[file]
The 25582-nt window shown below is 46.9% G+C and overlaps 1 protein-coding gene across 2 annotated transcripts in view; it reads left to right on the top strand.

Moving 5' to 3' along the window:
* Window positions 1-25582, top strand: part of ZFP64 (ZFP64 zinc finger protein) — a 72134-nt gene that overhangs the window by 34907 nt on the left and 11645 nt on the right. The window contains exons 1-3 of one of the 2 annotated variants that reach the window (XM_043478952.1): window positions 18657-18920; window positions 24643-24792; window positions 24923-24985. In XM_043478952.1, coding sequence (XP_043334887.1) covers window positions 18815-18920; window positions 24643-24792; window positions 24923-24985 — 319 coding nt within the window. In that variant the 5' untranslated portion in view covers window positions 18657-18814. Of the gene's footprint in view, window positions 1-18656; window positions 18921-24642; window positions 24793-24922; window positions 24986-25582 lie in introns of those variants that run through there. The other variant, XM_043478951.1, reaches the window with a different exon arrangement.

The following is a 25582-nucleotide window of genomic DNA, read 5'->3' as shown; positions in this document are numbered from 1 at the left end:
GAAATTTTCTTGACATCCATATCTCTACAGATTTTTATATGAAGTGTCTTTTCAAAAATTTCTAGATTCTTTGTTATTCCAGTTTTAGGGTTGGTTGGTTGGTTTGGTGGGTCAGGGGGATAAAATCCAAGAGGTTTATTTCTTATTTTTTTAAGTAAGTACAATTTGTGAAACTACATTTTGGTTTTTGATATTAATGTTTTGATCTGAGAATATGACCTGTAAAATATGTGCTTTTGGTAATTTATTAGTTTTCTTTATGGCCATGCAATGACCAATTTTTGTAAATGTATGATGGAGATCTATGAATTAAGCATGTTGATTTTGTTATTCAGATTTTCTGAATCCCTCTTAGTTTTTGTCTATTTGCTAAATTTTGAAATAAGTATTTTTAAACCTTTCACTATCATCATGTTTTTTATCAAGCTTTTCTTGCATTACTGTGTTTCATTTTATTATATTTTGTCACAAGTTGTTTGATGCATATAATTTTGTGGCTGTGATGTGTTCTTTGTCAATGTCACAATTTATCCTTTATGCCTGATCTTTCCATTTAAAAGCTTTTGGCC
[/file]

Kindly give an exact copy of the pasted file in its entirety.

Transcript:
The 25582-nt window shown below is 46.9% G+C and overlaps 1 protein-coding gene across 2 annotated transcripts in view; it reads left to right on the top strand.

Moving 5' to 3' along the window:
* Window positions 1-25582, top strand: part of ZFP64 (ZFP64 zinc finger protein) — a 72134-nt gene that overhangs the window by 34907 nt on the left and 11645 nt on the right. The window contains exons 1-3 of one of the 2 annotated variants that reach the window (XM_043478952.1): window positions 18657-18920; window positions 24643-24792; window positions 24923-24985. In XM_043478952.1, coding sequence (XP_043334887.1) covers window positions 18815-18920; window positions 24643-24792; window positions 24923-24985 — 319 coding nt within the window. In that variant the 5' untranslated portion in view covers window positions 18657-18814. Of the gene's footprint in view, window positions 1-18656; window positions 18921-24642; window positions 24793-24922; window positions 24986-25582 lie in introns of those variants that run through there. The other variant, XM_043478951.1, reaches the window with a different exon arrangement.

The following is a 25582-nucleotide window of genomic DNA, read 5'->3' as shown; positions in this document are numbered from 1 at the left end:
GAAATTTTCTTGACATCCATATCTCTACAGATTTTTATATGAAGTGTCTTTTCAAAAATTTCTAGATTCTTTGTTATTCCAGTTTTAGGGTTGGTTGGTTGGTTTGGTGGGTCAGGGGGATAAAATCCAAGAGGTTTATTTCTTATTTTTTTAAGTAAGTACAATTTGTGAAACTACATTTTGGTTTTTGATATTAATGTTTTGATCTGAGAATATGACCTGTAAAATATGTGCTTTTGGTAATTTATTAGTTTTCTTTATGGCCATGCAATGACCAATTTTTGTAAATGTATGATGGAGATCTATGAATTAAGCATGTTGATTTTGTTATTCAGATTTTCTGAATCCCTCTTAGTTTTTGTCTATTTGCTAAATTTTGAAATAAGTATTTTTAAACCTTTCACTATCATCATGTTTTTTATCAAGCTTTTCTTGCATTACTGTGTTTCATTTTATTATATTTTGTCACAAGTTGTTTGATGCATATAATTTTGTGGCTGTGATGTGTTCTTTGTCAATGTCACAATTTATCCTTTATGCCTGATCTTTCCATTTAAAAGCTTTTGGCC